Audi’s new 2004 A8 L is a sure cure for the blues

By Jim Meachen and Ted Biederman

Most of us get the blahs from time to time, you know, a blue day that seems filled with some kind of dread, a low-level depression with no definite origin. And that kind of melancholy can be stifling.

Those are the days when an attitude adjustment is in order, something to push away the fog. But regaining a sunny disposition can be difficult, at best.

Perhaps the solution eventually ends up being nothing more than a good night’s sleep and the fresh outlook that morning brings.

But sometimes it can be an automobile that can drag us from our doldrums to a level of elation and have us walking on air. We in the car testing business have an advantage in that regard. We drive new stuff every week. And we used that advantage the other day to dispel those gathering clouds of doom.

In this case it was the all-new and exquisitely executed Audi A8 L luxury sedan that made the difference. What a marvelous machine for mood elevation. Picture heading down the open road and seeing us go into the familiar twists and turns of our back-road playground, ensconced in luxury, with the strains of David Gray’s “Babylon” playing on Audi’s killer 12-speaker Bose Surround Sound audio system. Shear joy.

Audi’s flagship, which competes against such vaunted sedans as the Mercedes S-Class, BMW 7-Series, Jaguar XJ8 and Lexus LS430, has been  completely revamped for 2004 and holds its own against the best in the  world.

The newest rendition, which is of all-aluminum construction, is the embodiment of what a large sedan should be.

If it were only the driving experience, the A8 would get high marks. But with the A8, the driver gets more. He or she is rewarded with an interior impeccably crafted of the finest materials in autodom, assembled with the workmanship you would expect in a piece of fine furniture.

Beautiful wood inlays (walnut, vavona or birch are available) and soft suede adorn the doors and dashboard. The leather in the seats has a wonderful texture and a quality feel.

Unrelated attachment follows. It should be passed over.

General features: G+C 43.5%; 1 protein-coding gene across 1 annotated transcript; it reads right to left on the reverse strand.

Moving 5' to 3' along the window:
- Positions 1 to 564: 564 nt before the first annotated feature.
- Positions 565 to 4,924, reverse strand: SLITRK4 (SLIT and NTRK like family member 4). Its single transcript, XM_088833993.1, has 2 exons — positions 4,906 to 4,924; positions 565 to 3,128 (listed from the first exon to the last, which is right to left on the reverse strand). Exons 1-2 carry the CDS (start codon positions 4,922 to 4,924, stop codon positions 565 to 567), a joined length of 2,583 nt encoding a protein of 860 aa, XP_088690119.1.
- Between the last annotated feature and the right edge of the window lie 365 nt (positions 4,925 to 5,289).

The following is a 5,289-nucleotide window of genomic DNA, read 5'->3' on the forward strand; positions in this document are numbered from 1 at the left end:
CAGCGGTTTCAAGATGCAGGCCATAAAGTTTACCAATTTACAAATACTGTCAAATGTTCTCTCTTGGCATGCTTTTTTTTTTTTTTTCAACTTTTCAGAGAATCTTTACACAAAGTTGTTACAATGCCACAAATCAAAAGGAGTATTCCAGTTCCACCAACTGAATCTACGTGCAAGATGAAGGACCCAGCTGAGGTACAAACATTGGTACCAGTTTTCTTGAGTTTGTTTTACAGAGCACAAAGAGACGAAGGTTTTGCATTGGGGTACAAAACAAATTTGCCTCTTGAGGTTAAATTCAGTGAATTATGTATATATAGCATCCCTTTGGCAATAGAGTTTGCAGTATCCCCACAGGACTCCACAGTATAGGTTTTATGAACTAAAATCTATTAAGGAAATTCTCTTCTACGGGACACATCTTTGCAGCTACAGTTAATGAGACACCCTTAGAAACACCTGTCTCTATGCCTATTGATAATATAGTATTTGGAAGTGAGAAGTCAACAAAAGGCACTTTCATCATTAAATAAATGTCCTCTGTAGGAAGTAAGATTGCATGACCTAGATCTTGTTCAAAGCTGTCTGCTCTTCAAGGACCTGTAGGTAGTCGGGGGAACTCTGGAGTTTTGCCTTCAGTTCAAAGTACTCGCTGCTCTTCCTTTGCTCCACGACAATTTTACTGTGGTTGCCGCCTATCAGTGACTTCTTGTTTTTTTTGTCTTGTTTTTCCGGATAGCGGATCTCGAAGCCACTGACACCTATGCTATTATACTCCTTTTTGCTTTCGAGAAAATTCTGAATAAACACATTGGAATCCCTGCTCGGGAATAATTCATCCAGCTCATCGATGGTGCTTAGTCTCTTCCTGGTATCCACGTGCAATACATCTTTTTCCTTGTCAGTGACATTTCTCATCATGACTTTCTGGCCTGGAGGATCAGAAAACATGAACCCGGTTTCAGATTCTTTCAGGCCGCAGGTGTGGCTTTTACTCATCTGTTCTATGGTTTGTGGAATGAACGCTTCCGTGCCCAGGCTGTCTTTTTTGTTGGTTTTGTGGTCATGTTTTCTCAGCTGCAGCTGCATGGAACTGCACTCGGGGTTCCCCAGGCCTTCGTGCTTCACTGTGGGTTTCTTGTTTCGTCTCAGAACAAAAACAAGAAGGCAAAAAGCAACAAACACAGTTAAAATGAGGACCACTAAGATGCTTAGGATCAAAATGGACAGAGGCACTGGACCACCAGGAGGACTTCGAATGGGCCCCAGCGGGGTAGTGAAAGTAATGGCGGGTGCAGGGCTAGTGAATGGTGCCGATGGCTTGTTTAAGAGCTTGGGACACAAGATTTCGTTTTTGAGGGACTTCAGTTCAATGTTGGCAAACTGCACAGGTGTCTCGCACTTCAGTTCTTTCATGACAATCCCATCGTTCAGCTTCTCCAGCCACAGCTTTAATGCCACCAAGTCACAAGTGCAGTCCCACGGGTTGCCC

The front seats, with 16-way power adjustment, are as comfortable as any we’ve encountered. The seats are supportive, and getting the correct adjustment for a tired back is well within the realm of possibility if you work at it for just a few seconds.

The L in the A8 L designation stands for long wheelbase. It’s the only model sold in America. A shorter-wheelbase A8 is reserved for Europe. Audi made the right choice for American luxury-car buyers, most of who want the luxury of space.

The A8 L has limousine-like qualities in the rear seat. A passenger can literally stretch his legs out. How many cars, sport utilities or minivans can make that claim? And every time we climbed into the driver’s seat we felt like sporting a chauffer’s cap.

Although the A8 L is large, measuring 204 inches in length with a 121.1-inch wheelbase, it is still nearly a foot shorter than traditional American luxury cars such as the Lincoln Town Car and Cadillac DeVille.

It’s of the size to make it maneuverable in tight parking lot situations or on crowded city streets.

One of the knocks on the previous A8 was its very conservative design. If you wanted stealth luxury, the A8 was the answer. It didn’t turn heads.

The 2004 A8 remains on the conservative side of the ledger but with a positive twist. It has now taken on a more aggressive stance, especially with the optional 19-inch wheels. Its roofline is more swept back and the sides have a more sculptured look. Audi has moved the A8 design more into its family of cars and you might say it now looks like a bigger edition of the A4 and the A6. Think of an A6 on steroids.

For those who want a less forceful stance, 17-inch and 18-inch wheels are available. But for us, the $1,900 19-inch wheel option turns the A8 into something special, and if we were limited to only one option it would be the wheels.